The height of summer beach season at Bolsa Chica State Beach is also the height of nesting season at Bolsa Chica Ecological Reserve. As you’re probably aware, California least terns and Western snowy plovers like to nest on sandy beaches. But during the first part of the 20th century, their habitats were taken over by people with our parking lots and beach blankets. The populations of our locally nesting terns and plovers plummeted.
The Bolsa Chica Ecological Reserve was created in the early 1970s in large part to protect the endangered California least tern. Inner Bolsa Bay was re-opened to tidal flushing, creating habitat for the fish that terns feed on. And to give the birds somewhere to nest and raise their young, two sand islands were created in the bay mimicking the sandy beaches that they used to use.
In ensuing decades, birds flocked to the new nesting islands, and each year, the number of birds using them grew. Other species of terns never before observed breeding in this area came to Bolsa Chica to nest. The tide had been turned.
In August 2006 another large section of Bolsa Chica was reopened to tidal flushing for the first time in over a century. A nesting area the size of a small airport landing strip was established behind a chain-link fence at the end of the boardwalk at the south parking lot. Again, the birds flocked to it.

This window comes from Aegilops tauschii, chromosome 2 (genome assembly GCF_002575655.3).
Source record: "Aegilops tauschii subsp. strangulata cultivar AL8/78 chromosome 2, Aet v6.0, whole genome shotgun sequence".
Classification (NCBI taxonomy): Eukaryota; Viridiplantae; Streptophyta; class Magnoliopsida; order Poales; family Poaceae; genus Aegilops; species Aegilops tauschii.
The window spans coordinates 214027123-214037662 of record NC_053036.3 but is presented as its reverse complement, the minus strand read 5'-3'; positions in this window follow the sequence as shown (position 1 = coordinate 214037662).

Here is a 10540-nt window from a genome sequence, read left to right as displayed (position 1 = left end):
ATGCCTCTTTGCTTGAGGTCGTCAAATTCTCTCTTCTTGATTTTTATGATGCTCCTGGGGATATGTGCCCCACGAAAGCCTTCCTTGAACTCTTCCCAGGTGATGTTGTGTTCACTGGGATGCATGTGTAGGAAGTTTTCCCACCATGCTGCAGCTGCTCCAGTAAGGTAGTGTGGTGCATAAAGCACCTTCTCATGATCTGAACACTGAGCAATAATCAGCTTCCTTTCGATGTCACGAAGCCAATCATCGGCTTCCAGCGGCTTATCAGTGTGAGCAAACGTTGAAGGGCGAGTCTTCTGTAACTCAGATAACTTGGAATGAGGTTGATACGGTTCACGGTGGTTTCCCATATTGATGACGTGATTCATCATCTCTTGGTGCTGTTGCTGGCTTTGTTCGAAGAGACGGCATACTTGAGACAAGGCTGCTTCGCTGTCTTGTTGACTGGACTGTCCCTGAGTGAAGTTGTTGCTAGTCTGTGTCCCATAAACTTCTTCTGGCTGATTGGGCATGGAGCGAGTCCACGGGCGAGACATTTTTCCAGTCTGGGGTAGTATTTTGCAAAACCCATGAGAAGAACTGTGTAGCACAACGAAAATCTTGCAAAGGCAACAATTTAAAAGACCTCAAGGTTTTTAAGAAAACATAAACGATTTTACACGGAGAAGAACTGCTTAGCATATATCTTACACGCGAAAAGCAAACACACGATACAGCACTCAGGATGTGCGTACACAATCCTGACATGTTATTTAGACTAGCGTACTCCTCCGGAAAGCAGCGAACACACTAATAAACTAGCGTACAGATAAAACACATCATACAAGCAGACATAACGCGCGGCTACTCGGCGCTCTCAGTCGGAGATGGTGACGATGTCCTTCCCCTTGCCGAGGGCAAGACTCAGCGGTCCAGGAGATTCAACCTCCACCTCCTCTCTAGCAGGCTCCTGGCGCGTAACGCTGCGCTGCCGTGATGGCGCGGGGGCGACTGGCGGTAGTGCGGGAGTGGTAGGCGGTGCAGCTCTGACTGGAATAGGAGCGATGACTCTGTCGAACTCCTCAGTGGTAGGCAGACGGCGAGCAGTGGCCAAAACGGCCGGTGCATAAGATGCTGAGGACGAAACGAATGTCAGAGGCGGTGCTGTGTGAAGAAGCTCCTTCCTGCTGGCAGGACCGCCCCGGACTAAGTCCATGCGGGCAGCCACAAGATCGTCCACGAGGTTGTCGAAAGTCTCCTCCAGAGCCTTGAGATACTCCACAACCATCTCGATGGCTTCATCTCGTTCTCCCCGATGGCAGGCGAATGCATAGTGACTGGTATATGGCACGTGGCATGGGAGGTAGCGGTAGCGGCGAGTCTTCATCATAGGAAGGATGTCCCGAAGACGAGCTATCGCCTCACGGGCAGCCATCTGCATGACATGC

Part of the newly opened wetlands was planted with cordgrass and eelgrass. One of the goals was to attract nesting light-footed clapper rails, a highly endangered species that nests at Upper Newport Bay and the Seal Beach National Wildlife Refuge. These secretive birds can be seen on occasion near the boardwalk, but they haven’t nested here for as far back as anyone can remember.
Vic talked last week with Dick Zembal, formerly of the U.S. Fish and Wildlife Service, and probably the foremost expert on the light-footed clapper rail. Zembal and some volunteers (me included) had built some clapper rail nesting platforms and put them in Inner Bolsa Bay in the early 1990s. But they were never used and were eventually removed.
This spring, Zembal heard the mating calls of a pair of clapper rails at Bolsa Chica, about 150 yards north of the south parking lot. When Vic heard about it, he was thrilled. We were one step closer to getting nesting rails back.
Unfortunately, there have been no further reports of rail nesting behavior at Bolsa Chica this year. Neither Zembal nor either of the Department of Fish and Game biologists at Bolsa, Kelly O’Reilly or Peter Knapp, have seen any evidence of successful breeding.
The rails still face numerous obstacles to successfully re-colonizing Bolsa Chica. For one thing, when rails flush from the wetlands, they fly over land, not over water. When they are on the west side of the wetlands, that means that they flush toward the highway.
Indeed, a rail was found dead on Pacific Coast Highway this spring. It might have been one of the rails that Zembal heard calling. Or perhaps the pair was young and inexperienced, and this year’s nest failed. Either way, there appear to have been no nesting rails this year. But that could change any year now as the cordgrass matures and becomes denser.